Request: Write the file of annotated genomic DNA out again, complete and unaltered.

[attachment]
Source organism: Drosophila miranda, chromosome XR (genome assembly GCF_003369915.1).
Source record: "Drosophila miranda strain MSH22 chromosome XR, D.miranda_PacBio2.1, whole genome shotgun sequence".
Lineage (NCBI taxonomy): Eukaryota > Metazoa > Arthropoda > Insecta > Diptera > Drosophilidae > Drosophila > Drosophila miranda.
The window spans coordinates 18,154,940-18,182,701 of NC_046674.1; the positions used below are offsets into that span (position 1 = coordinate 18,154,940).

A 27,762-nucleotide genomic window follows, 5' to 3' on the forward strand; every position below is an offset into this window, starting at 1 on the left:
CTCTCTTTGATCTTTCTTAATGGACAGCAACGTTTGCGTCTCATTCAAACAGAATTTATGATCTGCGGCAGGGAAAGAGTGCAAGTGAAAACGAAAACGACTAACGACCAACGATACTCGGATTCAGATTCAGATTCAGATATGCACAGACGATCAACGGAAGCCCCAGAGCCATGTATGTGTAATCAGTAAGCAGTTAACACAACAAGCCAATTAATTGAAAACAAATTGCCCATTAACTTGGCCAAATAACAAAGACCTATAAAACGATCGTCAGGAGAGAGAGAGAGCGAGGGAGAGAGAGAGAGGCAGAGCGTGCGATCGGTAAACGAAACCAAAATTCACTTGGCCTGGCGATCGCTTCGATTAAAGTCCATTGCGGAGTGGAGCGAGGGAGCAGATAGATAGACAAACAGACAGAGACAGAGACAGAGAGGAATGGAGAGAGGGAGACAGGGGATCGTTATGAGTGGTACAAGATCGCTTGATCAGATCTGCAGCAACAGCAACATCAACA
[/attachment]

Source organism: Drosophila miranda, chromosome XR (genome assembly GCF_003369915.1).
Source record: "Drosophila miranda strain MSH22 chromosome XR, D.miranda_PacBio2.1, whole genome shotgun sequence".
Lineage (NCBI taxonomy): Eukaryota > Metazoa > Arthropoda > Insecta > Diptera > Drosophilidae > Drosophila > Drosophila miranda.
The window spans coordinates 18,154,940-18,182,701 of NC_046674.1; the positions used below are offsets into that span (position 1 = coordinate 18,154,940).

A 27,762-nucleotide genomic window follows, 5' to 3' on the forward strand; every position below is an offset into this window, starting at 1 on the left:
CTCTCTTTGATCTTTCTTAATGGACAGCAACGTTTGCGTCTCATTCAAACAGAATTTATGATCTGCGGCAGGGAAAGAGTGCAAGTGAAAACGAAAACGACTAACGACCAACGATACTCGGATTCAGATTCAGATTCAGATATGCACAGACGATCAACGGAAGCCCCAGAGCCATGTATGTGTAATCAGTAAGCAGTTAACACAACAAGCCAATTAATTGAAAACAAATTGCCCATTAACTTGGCCAAATAACAAAGACCTATAAAACGATCGTCAGGAGAGAGAGAGAGCGAGGGAGAGAGAGAGAGGCAGAGCGTGCGATCGGTAAACGAAACCAAAATTCACTTGGCCTGGCGATCGCTTCGATTAAAGTCCATTGCGGAGTGGAGCGAGGGAGCAGATAGATAGACAAACAGACAGAGACAGAGACAGAGAGGAATGGAGAGAGGGAGACAGGGGATCGTTATGAGTGGTACAAGATCGCTTGATCAGATCTGCAGCAACAGCAACATCAACA